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Bring life and color to your property and make you feel at home. Houseplants are not only aesthetically pleasing, but have surprisingly great health benefits!

Words By Ivana Coletta


Nothing brings more beauty and comfort to our homes and offices than the lush blooms and foliage of houseplants. They fit everywhere! Bedroom, kitchen, bathroom, and office. There is no room that a houseplant cannot liven up! From increasing concentration and productivity to helping you sleep, plants have a lot of benefits. So let’s discover them together!

Increase Happiness

When you’re feeling down, people often advise you to take a walk in the park. After all, we enhance our well-being when we get in touch with nature. Studies show that spending time in green spaces can reduce our mental fatigue, improve our mood, and even our cognitive abilities. Although fresh air and exercise might be just what the doctor ordered, we don’t necessarily have to go outside to feel connected to nature. You’d be amazed by the impact that houseplants can have on our overall mental state, whether we’re working in an office or simply chilling at home.

Reduce Stress And Anxiety

It has been proven that spending time in nature lowers stress levels and rejuvenates the body and mind. It may not be the same as a walk in the woods, but bringing plants into your home can help you relax at the end of a long day. The ability of plants to purify the air also contributes to your overall health and allows you to better manage stress.

If you’re struggling with anxiety, the scent of lavender has been shown to lower heart rate and blood pressure and help you relax. It is often found in essential oils and room sprays, but a potted plant is just as good.

Improve Sleep

The amount and quality of sleep we get have a significant impact on our health. Plants can help you get a good night’s sleep in two ways: They purify the air in your bedroom and give off a scent that helps you relax. Plants like snake plants, orchids, and aloe vera release oxygen at night to help you breathe better and absorb toxins from the air. Choose jasmine or lavender for a sweet scent that will help you fall asleep.

Purify The Air

Indoor pollutant levels are generally higher than outdoor levels because outdoor pollutants mix with indoor pollutants such as volatile organic compounds (VOCs). VOCs are released from furnishings, paints, and even cleaning products. Opening windows and natural ventilation can help improve indoor air quality, but it’s not always possible or comfortable, especially in winter.

A 1989 study by NASA found that houseplants can help remove chemicals such as benzene and formaldehyde from the air and reduce “sick building syndrome.” In addition, some plants are particularly good at removing certain pollutants. For example, English ivy has been shown to reduce airborne mold by up to 78%.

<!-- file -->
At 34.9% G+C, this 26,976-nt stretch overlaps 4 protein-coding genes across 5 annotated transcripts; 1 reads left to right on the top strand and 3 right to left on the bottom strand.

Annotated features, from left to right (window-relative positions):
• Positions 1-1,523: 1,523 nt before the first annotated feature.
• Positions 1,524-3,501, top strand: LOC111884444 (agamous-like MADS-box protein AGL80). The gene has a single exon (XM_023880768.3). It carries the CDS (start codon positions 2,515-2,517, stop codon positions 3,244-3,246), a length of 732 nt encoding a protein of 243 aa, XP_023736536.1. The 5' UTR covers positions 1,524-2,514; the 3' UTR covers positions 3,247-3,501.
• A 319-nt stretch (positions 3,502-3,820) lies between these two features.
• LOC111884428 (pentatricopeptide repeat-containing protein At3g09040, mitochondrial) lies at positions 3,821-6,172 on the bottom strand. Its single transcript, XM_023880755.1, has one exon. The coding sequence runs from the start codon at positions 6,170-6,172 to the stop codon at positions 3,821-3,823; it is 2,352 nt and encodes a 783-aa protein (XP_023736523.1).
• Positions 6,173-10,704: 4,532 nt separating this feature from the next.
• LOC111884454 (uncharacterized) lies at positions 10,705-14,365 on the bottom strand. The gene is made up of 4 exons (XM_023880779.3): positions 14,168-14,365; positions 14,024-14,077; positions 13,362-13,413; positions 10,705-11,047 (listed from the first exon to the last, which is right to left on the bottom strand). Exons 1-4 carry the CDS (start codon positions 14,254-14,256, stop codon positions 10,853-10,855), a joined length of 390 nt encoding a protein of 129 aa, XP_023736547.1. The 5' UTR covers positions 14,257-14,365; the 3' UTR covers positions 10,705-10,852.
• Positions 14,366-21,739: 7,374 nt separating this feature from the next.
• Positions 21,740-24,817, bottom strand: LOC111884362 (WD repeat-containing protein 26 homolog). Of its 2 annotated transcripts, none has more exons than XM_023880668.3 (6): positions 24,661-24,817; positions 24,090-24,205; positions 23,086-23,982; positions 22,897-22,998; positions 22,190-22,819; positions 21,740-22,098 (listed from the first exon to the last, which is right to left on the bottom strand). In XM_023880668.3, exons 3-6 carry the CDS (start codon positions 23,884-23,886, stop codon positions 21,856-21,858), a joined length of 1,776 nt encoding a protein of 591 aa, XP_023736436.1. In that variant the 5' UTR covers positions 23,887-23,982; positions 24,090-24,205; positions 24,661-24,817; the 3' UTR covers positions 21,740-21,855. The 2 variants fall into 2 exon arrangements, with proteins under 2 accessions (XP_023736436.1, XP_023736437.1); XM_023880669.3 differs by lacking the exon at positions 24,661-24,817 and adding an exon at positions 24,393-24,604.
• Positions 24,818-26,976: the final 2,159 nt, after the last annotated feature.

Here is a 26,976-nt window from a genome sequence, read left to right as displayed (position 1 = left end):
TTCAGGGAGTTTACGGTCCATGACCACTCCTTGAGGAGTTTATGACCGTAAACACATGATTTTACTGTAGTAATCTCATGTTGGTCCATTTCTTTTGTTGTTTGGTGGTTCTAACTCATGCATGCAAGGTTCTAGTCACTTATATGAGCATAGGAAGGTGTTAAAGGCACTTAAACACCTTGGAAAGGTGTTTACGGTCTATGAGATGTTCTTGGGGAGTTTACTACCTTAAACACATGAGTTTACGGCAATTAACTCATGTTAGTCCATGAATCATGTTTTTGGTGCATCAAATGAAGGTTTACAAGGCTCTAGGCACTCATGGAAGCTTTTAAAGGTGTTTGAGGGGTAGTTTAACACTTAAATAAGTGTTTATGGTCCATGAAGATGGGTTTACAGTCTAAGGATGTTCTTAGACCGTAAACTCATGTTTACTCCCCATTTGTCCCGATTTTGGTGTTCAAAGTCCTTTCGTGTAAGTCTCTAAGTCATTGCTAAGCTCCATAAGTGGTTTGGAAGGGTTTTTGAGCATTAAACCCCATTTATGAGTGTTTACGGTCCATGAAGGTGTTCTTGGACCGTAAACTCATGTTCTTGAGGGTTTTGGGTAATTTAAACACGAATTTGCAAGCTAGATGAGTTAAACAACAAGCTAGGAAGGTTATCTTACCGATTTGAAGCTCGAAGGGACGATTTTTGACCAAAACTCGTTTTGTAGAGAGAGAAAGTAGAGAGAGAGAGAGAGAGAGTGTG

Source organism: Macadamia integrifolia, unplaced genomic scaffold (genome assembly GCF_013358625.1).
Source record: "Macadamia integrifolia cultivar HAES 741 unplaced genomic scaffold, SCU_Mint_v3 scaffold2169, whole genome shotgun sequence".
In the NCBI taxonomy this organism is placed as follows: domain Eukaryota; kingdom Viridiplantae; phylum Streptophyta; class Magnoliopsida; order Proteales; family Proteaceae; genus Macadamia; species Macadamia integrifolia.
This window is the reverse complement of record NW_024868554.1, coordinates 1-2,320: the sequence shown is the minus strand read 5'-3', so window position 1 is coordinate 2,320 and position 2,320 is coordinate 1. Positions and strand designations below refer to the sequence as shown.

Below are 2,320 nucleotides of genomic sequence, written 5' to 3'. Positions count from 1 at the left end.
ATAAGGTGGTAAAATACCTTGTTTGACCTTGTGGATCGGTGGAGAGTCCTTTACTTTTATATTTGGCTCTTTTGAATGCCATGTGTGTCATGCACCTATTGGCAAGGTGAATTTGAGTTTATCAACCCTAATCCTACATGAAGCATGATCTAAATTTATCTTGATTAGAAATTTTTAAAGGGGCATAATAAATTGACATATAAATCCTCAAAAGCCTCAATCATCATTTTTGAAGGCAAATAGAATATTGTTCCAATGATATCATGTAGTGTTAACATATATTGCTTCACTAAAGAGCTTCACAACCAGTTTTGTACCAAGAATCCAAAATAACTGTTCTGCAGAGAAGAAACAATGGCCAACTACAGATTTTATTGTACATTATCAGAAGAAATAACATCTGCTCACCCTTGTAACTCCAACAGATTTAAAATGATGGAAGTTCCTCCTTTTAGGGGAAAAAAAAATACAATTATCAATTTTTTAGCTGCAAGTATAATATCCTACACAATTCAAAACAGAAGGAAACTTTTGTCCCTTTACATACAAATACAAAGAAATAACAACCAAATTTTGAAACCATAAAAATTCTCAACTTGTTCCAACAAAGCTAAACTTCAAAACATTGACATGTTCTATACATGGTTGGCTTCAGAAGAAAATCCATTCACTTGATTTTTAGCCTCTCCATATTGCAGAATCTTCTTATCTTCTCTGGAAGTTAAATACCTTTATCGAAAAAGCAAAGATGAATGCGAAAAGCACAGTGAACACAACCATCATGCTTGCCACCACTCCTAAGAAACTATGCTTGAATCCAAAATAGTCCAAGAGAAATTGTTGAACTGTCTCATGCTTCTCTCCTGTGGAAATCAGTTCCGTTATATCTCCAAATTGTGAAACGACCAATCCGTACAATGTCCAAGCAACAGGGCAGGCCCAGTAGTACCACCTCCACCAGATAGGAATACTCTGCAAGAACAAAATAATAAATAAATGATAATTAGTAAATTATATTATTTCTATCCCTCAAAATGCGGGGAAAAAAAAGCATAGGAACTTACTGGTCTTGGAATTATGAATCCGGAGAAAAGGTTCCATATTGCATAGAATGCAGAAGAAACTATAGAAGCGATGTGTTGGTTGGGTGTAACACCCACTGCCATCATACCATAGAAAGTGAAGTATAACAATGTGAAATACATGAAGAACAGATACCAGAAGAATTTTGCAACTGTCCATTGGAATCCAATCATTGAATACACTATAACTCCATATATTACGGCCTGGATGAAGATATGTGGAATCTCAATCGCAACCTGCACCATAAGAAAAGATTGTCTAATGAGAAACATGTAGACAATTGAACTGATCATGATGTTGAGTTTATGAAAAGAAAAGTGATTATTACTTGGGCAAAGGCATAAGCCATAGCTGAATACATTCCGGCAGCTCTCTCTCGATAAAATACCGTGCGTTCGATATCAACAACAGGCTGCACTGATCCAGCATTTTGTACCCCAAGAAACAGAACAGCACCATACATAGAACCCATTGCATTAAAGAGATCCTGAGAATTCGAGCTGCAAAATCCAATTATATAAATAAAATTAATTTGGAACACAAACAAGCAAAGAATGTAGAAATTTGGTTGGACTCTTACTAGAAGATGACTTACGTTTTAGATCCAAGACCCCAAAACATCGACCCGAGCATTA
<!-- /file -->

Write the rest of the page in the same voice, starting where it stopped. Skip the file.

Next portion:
Boost Performance

Research has shown that people perform better on attention-related tasks when surrounded by plants. One study found that plants in the workplace can increase productivity by up to 15%. The theory is that having plants on your desk can give you a little break from screens and improve your concentration. Humans have a strong connection to nature, and when you bring spirit into your immediate environment, you become calmer, more content, and, as we’ve seen, more focused. 

To have a better effect, each plant should live in a specific house room. For instance, orchids and snake plants are the perfect choice for bedrooms! Most plants give off oxygen during the day when they photosynthesize, but when the sun goes down, they give off carbon dioxide. Orchids and snake plants do the opposite and release oxygen at night, making them perfect nighttime companions. In kitchens: Aloe vera. It is a medicinal plant that’s almost impossible to kill. Rub the gel-filled insides of the leaves on scrapes and burns, and you’ll get an instant cooling effect. In offices: Gerbera daisies and spider plants. Gerbera daisies not only add color to your office but also help remove toxins from the air, especially those associated with ink. 

Having plants around you has psychological benefits, of course, but taking care of your plants can also engage in mutual growth. So the next time you water your plants, slow down, take a few deep breaths, and focus on what you’re doing. Admire the leaves and flowers of your plants, touch them, smell them, and maybe even talk to them!